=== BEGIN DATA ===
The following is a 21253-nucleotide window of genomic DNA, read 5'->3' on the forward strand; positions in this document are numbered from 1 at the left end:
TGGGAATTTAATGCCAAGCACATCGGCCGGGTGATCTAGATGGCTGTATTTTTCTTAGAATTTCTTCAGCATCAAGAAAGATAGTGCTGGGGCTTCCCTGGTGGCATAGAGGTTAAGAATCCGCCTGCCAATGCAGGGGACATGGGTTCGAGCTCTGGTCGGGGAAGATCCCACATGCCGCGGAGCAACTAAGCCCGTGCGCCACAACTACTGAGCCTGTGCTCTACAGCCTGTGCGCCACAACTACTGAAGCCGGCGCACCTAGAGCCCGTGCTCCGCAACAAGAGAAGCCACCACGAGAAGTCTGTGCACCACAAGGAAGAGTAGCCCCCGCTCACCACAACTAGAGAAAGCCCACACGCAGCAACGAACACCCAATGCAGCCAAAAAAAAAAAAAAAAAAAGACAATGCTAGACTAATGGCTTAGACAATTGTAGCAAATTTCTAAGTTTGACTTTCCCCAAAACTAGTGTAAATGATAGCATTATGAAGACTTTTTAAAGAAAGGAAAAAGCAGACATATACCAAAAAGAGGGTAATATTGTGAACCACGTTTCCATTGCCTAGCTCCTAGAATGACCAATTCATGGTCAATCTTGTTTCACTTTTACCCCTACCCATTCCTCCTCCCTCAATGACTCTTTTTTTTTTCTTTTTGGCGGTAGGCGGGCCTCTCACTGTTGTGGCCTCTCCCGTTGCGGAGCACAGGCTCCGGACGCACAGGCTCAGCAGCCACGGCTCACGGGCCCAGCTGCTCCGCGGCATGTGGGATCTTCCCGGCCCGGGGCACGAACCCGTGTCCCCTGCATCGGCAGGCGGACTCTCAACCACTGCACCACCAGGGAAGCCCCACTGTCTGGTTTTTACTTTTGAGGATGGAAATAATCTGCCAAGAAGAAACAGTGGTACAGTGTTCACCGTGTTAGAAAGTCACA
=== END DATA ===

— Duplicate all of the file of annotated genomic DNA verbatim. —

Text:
The following is a 21253-nucleotide window of genomic DNA, read 5'->3' on the forward strand; positions in this document are numbered from 1 at the left end:
TGGGAATTTAATGCCAAGCACATCGGCCGGGTGATCTAGATGGCTGTATTTTTCTTAGAATTTCTTCAGCATCAAGAAAGATAGTGCTGGGGCTTCCCTGGTGGCATAGAGGTTAAGAATCCGCCTGCCAATGCAGGGGACATGGGTTCGAGCTCTGGTCGGGGAAGATCCCACATGCCGCGGAGCAACTAAGCCCGTGCGCCACAACTACTGAGCCTGTGCTCTACAGCCTGTGCGCCACAACTACTGAAGCCGGCGCACCTAGAGCCCGTGCTCCGCAACAAGAGAAGCCACCACGAGAAGTCTGTGCACCACAAGGAAGAGTAGCCCCCGCTCACCACAACTAGAGAAAGCCCACACGCAGCAACGAACACCCAATGCAGCCAAAAAAAAAAAAAAAAAAAGACAATGCTAGACTAATGGCTTAGACAATTGTAGCAAATTTCTAAGTTTGACTTTCCCCAAAACTAGTGTAAATGATAGCATTATGAAGACTTTTTAAAGAAAGGAAAAAGCAGACATATACCAAAAAGAGGGTAATATTGTGAACCACGTTTCCATTGCCTAGCTCCTAGAATGACCAATTCATGGTCAATCTTGTTTCACTTTTACCCCTACCCATTCCTCCTCCCTCAATGACTCTTTTTTTTTTCTTTTTGGCGGTAGGCGGGCCTCTCACTGTTGTGGCCTCTCCCGTTGCGGAGCACAGGCTCCGGACGCACAGGCTCAGCAGCCACGGCTCACGGGCCCAGCTGCTCCGCGGCATGTGGGATCTTCCCGGCCCGGGGCACGAACCCGTGTCCCCTGCATCGGCAGGCGGACTCTCAACCACTGCACCACCAGGGAAGCCCCACTGTCTGGTTTTTACTTTTGAGGATGGAAATAATCTGCCAAGAAGAAACAGTGGTACAGTGTTCACCGTGTTAGAAAGTCACA